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Provost Minor to Become Stanford’s Dean of Medicine

July 18, 2012
FOR IMMEDIATE RELEASE
CONTACT: Dennis O’Shea
dro@jhu.edu

Ronald J. Daniels, president of The Johns Hopkins University, sent the following message to members of the university faculty and staff on Wednesday, July 18, announcing that Provost Lloyd B. Minor will be leaving to accept a position as dean of medicine at Stanford University.

Dear Faculty and Staff Members:

It is never easy to announce the departure of a respected colleague. It is even harder to do so for someone who has been responsible for so many landmark contributions across our university. I find myself, however, having to make just such an announcement. After nearly two decades at Johns Hopkins, Lloyd Minor, the university’s provost and senior vice president for academic affairs, will be leaving us to serve as the 12th dean of the Stanford University School of Medicine.

Lloyd B. Minor

In his three years as provost, Lloyd has brought considerable energy, imagination and intellect to the office. Lloyd has been deeply committed to the idea that the provost, as chief academic officer, should be the guardian of, and champion for, the highest academic standards and aspirations in the university’s research, teaching and service mission. He has been a dedicated advocate for the roles that interdisciplinary scholarship and teaching play in advancing our mission. He has also been a tireless supporter of the role of undergraduate and graduate education.

So, clearly, my excitement for Lloyd as he approaches a major new professional challenge is greatly tempered by my regret that he will be leaving Johns Hopkins to accept it.

This is, however, an outstanding opportunity for Lloyd and a testament to his record of leadership.

It will allow him to bring to bear all the knowledge, experience and skill he has amassed as a Johns Hopkins researcher, clinician, teacher and leader, as well as the university-wide perspective he has gained in his term as provost. Stanford values interdisciplinary and cross-divisional collaboration as much as Johns Hopkins does, and Lloyd’s talent and enthusiasm for fostering such initiatives will serve that university very well.

So, too, will Lloyd’s limitless dedication to excellence, his unflagging focus on getting the job done, and his humane, caring approach to dealing with the crises and personal concerns that inevitably arise in a large, complex organization.

Lloyd is a man of great accomplishment.

As a faculty member here, he rose from newly appointed assistant professor to director of the School of Medicine’s Department of Otolaryngology–Head and Neck Surgery in just 10 years. In conjunction with an outstanding set of colleagues, many of whom he recruited or helped to retain, he then drove a 50 percent increase in departmental research funding, a 30 percent rise in clinical activity, and even stronger performance in teaching and student training.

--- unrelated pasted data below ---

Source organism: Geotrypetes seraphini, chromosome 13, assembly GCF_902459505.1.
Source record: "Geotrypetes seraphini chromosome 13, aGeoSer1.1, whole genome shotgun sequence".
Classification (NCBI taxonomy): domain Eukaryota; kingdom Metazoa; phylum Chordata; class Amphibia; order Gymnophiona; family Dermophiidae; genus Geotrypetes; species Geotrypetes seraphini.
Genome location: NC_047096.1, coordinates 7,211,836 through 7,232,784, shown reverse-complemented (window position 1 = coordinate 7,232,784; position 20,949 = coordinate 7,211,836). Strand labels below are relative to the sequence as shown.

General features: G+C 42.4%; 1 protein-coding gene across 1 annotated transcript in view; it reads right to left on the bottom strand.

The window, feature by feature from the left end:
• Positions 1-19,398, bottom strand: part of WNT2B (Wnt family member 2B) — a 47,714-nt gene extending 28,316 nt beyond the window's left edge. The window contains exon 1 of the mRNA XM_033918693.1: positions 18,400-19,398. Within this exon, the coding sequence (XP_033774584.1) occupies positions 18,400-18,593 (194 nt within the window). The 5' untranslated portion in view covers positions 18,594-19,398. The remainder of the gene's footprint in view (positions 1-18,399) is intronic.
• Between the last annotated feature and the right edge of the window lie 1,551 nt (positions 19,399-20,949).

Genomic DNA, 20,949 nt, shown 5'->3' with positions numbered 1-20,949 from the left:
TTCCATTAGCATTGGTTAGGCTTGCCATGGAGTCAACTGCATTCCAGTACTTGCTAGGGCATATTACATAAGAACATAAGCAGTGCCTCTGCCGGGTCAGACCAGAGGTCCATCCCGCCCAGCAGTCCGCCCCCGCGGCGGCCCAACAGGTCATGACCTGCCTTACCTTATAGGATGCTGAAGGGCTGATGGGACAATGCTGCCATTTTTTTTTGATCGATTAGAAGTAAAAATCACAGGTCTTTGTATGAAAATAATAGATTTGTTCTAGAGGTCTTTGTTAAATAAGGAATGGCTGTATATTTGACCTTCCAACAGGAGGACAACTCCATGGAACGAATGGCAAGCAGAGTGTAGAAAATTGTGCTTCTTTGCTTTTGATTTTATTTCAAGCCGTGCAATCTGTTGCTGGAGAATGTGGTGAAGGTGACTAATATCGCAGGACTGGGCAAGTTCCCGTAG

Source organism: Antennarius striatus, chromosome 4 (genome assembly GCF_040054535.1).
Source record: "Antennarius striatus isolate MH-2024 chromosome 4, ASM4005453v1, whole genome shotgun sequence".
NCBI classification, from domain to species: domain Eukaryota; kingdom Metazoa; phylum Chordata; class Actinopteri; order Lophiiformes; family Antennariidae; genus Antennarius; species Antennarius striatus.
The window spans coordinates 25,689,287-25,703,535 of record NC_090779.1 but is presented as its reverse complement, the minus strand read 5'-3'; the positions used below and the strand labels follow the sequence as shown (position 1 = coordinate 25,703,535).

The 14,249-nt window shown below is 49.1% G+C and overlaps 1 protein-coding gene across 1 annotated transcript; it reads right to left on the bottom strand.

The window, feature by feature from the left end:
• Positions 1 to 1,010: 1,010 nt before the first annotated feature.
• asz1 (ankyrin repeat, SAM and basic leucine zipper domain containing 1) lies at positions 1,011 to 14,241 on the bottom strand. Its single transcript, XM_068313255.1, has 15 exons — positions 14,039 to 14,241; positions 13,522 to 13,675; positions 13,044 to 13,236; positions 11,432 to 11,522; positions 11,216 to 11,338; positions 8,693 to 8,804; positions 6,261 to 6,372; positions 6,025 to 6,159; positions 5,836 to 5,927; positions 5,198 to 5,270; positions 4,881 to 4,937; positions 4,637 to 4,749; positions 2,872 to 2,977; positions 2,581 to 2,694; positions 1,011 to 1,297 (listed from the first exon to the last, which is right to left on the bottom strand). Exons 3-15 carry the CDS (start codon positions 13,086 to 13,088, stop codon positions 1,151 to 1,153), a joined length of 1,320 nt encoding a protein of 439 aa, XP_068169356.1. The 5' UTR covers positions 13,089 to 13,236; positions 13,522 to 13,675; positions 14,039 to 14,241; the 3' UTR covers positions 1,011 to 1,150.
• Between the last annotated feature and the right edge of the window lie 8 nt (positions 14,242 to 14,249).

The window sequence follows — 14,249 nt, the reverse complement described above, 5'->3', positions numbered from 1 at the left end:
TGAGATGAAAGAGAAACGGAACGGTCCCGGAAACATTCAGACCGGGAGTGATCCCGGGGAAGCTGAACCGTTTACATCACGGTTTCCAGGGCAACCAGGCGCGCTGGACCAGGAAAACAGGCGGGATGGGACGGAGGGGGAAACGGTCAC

As provost, he has – among many other achievements – instituted regular externally led reviews of schools and departments throughout the university.  He realigned the structure and focus of Homewood Student Affairs with the university’s highest priorities, and involved trustees through a new Committee on Student Life in an examination of issues such as student yield, satisfaction and retention.

He has promoted faculty excellence by working with schools and deans on addressing challenges to recruitment and retention. He helped launch the Gateway Sciences Initiative, a major ongoing effort to enhance the teaching of introductory science courses at the undergraduate and graduate levels. During his tenure, we created a Doctor of Philosophy Board and engaged it in identifying other opportunities for improving graduate education, including a statement of rights and responsibilities and a new electronic dissertation policy.

But, most importantly, Lloyd invested considerable time and energy in chairing or participating in the search processes that recruited a simply extraordinary constellation of outstanding deans and directors to the university. And having done so, he has worked hard to create a sense of teamwork and collaboration among these leaders that will advance our mission.  

In short, Lloyd has been my indispensable partner in so many different activities that go to the core of the university’s academic enterprise. We will miss him.

I will soon launch a national search to identify the university’s 14th provost. In the meantime, I am pleased to announce that Jonathan A. Bagger, Krieger-Eisenhower Professor of Physics and Astronomy and, since 2008, vice provost for graduate and post-doctoral programs, has agreed to serve as interim provost beginning Sept. 1. I am grateful to Jon for this additional service to Johns Hopkins. 

Lloyd will leave Johns Hopkins at the end of August and spend the next several months transitioning to Stanford before taking office Dec. 1. More information on his new appointment is available online here. I know that you join me in offering him congratulations and our deepest thanks for all that he has done for Johns Hopkins.

Sincerely,
Ronald J. Daniels

 


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